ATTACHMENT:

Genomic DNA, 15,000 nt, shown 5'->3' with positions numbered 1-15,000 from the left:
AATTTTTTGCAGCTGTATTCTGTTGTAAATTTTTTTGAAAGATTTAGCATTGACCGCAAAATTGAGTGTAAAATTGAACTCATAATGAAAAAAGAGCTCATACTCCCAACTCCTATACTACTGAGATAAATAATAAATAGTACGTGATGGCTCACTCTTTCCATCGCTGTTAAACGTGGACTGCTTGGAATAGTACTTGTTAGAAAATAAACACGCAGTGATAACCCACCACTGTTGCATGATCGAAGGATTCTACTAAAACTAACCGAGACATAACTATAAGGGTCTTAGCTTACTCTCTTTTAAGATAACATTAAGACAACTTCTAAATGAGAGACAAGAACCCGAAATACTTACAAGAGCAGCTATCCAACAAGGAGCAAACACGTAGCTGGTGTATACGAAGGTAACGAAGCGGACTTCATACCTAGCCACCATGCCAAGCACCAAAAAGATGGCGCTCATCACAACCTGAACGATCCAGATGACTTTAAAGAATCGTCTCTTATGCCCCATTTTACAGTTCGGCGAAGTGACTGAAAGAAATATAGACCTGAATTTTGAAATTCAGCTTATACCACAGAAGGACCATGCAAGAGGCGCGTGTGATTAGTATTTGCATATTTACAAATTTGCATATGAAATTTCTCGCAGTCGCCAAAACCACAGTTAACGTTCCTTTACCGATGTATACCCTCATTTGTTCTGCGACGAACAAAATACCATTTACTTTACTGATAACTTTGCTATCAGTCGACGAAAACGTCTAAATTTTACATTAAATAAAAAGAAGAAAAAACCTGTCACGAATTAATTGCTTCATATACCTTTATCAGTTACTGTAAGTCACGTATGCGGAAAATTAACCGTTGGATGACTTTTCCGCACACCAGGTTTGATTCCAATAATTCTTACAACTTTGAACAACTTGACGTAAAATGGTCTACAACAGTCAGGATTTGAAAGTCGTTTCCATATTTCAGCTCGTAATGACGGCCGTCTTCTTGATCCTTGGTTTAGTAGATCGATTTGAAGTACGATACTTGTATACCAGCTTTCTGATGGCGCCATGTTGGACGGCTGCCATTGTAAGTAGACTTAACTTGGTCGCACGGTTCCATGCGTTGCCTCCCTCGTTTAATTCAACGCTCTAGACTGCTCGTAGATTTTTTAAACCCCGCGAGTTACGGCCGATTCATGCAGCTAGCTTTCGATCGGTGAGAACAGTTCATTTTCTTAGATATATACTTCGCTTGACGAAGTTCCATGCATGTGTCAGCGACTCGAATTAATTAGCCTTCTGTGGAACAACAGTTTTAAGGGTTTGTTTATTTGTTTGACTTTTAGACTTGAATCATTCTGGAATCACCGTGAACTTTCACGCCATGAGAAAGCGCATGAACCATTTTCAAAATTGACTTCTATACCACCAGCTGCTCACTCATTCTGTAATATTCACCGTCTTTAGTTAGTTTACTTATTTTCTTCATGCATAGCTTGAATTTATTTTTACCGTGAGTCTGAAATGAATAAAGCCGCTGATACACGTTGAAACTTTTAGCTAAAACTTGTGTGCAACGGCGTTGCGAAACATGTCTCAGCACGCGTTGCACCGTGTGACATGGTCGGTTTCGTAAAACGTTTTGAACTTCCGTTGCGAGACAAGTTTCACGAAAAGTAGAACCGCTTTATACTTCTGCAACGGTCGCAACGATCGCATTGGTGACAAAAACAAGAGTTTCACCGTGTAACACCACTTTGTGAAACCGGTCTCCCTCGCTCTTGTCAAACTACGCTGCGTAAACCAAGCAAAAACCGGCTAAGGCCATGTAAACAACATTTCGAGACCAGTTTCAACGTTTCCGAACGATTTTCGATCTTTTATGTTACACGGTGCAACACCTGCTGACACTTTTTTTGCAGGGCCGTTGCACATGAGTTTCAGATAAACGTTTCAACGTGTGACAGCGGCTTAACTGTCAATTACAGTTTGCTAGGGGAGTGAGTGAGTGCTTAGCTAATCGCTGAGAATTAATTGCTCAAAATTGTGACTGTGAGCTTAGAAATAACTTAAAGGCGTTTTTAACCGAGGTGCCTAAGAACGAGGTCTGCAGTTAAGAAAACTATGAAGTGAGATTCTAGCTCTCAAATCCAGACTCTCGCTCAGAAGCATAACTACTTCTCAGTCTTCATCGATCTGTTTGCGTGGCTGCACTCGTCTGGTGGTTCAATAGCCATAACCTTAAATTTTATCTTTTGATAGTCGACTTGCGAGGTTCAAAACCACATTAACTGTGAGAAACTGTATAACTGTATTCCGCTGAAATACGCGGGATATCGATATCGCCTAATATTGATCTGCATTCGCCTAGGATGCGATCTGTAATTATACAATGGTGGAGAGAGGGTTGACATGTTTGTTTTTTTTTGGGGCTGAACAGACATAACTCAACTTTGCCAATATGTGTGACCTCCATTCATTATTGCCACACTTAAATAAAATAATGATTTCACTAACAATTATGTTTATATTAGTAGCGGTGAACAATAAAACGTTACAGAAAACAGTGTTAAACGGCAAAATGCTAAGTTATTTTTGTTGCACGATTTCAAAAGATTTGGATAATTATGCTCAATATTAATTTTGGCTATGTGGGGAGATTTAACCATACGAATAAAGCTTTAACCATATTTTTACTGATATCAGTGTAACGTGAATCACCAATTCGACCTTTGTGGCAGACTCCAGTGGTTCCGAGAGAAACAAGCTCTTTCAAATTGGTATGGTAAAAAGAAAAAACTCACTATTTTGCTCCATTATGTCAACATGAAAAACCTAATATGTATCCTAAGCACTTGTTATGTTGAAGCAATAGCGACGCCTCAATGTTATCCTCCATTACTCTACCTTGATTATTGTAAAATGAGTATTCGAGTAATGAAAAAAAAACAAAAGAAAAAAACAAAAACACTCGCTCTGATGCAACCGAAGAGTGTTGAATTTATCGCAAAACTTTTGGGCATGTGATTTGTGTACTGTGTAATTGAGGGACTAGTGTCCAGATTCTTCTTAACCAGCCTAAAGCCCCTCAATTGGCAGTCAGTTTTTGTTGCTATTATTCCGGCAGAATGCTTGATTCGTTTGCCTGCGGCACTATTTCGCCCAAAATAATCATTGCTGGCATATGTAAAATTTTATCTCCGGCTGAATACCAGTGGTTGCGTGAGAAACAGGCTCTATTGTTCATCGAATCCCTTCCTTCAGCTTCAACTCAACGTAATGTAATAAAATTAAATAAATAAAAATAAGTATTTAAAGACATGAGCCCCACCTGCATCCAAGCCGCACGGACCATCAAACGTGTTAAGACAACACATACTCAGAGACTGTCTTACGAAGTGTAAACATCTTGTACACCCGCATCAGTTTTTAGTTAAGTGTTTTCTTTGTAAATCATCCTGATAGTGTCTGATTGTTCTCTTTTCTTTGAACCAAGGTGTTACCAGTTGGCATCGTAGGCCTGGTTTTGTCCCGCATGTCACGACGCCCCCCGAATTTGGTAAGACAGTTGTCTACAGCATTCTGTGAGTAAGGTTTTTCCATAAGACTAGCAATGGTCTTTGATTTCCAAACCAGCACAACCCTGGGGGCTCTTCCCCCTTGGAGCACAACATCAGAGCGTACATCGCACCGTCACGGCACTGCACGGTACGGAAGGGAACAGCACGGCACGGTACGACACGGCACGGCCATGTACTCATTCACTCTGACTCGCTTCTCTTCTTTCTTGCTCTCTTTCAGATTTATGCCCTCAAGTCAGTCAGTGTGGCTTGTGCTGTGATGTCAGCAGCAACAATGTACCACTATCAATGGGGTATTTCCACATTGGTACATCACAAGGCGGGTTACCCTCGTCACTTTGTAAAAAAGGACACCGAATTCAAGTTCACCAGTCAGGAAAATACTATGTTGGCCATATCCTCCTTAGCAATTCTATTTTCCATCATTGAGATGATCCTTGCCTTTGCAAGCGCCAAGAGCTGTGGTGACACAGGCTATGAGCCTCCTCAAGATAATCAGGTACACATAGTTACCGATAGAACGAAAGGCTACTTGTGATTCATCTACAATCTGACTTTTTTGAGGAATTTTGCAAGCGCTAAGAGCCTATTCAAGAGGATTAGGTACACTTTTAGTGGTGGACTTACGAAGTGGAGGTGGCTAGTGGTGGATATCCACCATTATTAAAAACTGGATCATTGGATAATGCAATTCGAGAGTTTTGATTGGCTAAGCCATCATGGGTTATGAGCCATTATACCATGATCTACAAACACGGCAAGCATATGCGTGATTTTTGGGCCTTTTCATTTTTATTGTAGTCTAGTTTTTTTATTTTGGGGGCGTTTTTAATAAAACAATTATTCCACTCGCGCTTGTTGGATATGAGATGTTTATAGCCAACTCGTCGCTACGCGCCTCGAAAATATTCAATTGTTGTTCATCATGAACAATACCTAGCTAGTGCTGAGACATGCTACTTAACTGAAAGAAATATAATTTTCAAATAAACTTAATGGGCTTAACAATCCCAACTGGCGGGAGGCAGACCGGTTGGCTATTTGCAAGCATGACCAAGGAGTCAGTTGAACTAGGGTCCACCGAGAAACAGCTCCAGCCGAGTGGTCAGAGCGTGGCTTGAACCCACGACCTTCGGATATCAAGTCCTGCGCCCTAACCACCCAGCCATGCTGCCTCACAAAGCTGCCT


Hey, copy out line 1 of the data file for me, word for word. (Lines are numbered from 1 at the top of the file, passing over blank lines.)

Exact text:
Genomic DNA, 15,000 nt, shown 5'->3' with positions numbered 1-15,000 from the left: